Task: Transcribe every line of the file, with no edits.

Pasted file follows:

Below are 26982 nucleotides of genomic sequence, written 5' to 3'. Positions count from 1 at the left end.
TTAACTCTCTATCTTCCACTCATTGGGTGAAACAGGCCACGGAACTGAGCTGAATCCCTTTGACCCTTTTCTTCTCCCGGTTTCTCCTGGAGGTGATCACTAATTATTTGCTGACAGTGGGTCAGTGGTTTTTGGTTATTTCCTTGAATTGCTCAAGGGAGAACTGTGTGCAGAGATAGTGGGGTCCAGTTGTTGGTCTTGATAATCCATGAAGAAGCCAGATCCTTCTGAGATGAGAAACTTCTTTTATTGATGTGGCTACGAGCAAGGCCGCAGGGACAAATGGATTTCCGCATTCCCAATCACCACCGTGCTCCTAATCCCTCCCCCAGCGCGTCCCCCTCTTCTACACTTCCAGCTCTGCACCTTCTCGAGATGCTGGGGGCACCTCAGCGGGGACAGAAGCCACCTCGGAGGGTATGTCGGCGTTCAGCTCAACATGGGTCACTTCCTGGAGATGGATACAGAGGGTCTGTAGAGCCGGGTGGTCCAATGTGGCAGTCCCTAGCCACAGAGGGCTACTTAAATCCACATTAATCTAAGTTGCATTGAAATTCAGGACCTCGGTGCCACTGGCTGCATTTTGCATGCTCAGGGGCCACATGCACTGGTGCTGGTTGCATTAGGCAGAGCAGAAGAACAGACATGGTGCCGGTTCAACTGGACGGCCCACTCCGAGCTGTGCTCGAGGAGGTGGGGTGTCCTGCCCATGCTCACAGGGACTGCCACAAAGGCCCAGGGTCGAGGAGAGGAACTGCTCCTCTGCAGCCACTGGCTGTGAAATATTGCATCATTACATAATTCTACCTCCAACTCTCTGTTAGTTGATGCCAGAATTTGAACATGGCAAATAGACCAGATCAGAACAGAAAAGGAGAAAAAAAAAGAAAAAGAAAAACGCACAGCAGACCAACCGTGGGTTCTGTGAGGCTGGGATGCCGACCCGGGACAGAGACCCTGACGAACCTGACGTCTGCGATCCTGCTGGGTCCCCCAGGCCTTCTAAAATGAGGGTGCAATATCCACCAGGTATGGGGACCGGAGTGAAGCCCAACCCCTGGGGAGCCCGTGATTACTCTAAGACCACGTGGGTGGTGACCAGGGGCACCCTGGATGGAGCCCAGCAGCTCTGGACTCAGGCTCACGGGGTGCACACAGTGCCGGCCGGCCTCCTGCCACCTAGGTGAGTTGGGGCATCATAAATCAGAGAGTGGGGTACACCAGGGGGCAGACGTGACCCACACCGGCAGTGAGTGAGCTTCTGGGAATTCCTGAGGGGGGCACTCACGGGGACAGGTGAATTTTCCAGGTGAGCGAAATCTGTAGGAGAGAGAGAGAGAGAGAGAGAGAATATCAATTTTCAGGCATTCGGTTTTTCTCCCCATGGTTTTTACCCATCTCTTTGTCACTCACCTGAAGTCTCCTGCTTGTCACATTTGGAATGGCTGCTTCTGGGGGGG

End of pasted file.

Below are 26982 nucleotides of genomic sequence, written 5' to 3'. Positions count from 1 at the left end.
TTAACTCTCTATCTTCCACTCATTGGGTGAAACAGGCCACGGAACTGAGCTGAATCCCTTTGACCCTTTTCTTCTCCCGGTTTCTCCTGGAGGTGATCACTAATTATTTGCTGACAGTGGGTCAGTGGTTTTTGGTTATTTCCTTGAATTGCTCAAGGGAGAACTGTGTGCAGAGATAGTGGGGTCCAGTTGTTGGTCTTGATAATCCATGAAGAAGCCAGATCCTTCTGAGATGAGAAACTTCTTTTATTGATGTGGCTACGAGCAAGGCCGCAGGGACAAATGGATTTCCGCATTCCCAATCACCACCGTGCTCCTAATCCCTCCCCCAGCGCGTCCCCCTCTTCTACACTTCCAGCTCTGCACCTTCTCGAGATGCTGGGGGCACCTCAGCGGGGACAGAAGCCACCTCGGAGGGTATGTCGGCGTTCAGCTCAACATGGGTCACTTCCTGGAGATGGATACAGAGGGTCTGTAGAGCCGGGTGGTCCAATGTGGCAGTCCCTAGCCACAGAGGGCTACTTAAATCCACATTAATCTAAGTTGCATTGAAATTCAGGACCTCGGTGCCACTGGCTGCATTTTGCATGCTCAGGGGCCACATGCACTGGTGCTGGTTGCATTAGGCAGAGCAGAAGAACAGACATGGTGCCGGTTCAACTGGACGGCCCACTCCGAGCTGTGCTCGAGGAGGTGGGGTGTCCTGCCCATGCTCACAGGGACTGCCACAAAGGCCCAGGGTCGAGGAGAGGAACTGCTCCTCTGCAGCCACTGGCTGTGAAATATTGCATCATTACATAATTCTACCTCCAACTCTCTGTTAGTTGATGCCAGAATTTGAACATGGCAAATAGACCAGATCAGAACAGAAAAGGAGAAAAAAAAAGAAAAAGAAAAACGCACAGCAGACCAACCGTGGGTTCTGTGAGGCTGGGATGCCGACCCGGGACAGAGACCCTGACGAACCTGACGTCTGCGATCCTGCTGGGTCCCCCAGGCCTTCTAAAATGAGGGTGCAATATCCACCAGGTATGGGGACCGGAGTGAAGCCCAACCCCTGGGGAGCCCGTGATTACTCTAAGACCACGTGGGTGGTGACCAGGGGCACCCTGGATGGAGCCCAGCAGCTCTGGACTCAGGCTCACGGGGTGCACACAGTGCCGGCCGGCCTCCTGCCACCTAGGTGAGTTGGGGCATCATAAATCAGAGAGTGGGGTACACCAGGGGGCAGACGTGACCCACACCGGCAGTGAGTGAGCTTCTGGGAATTCCTGAGGGGGGCACTCACGGGGACAGGTGAATTTTCCAGGTGAGCGAAATCTGTAGGAGAGAGAGAGAGAGAGAGAGAGAATATCAATTTTCAGGCATTCGGTTTTTCTCCCCATGGTTTTTACCCATCTCTTTGTCACTCACCTGAAGTCTCCTGCTTGTCACATTTGGAATGGCTGCTTCTGGGGGGG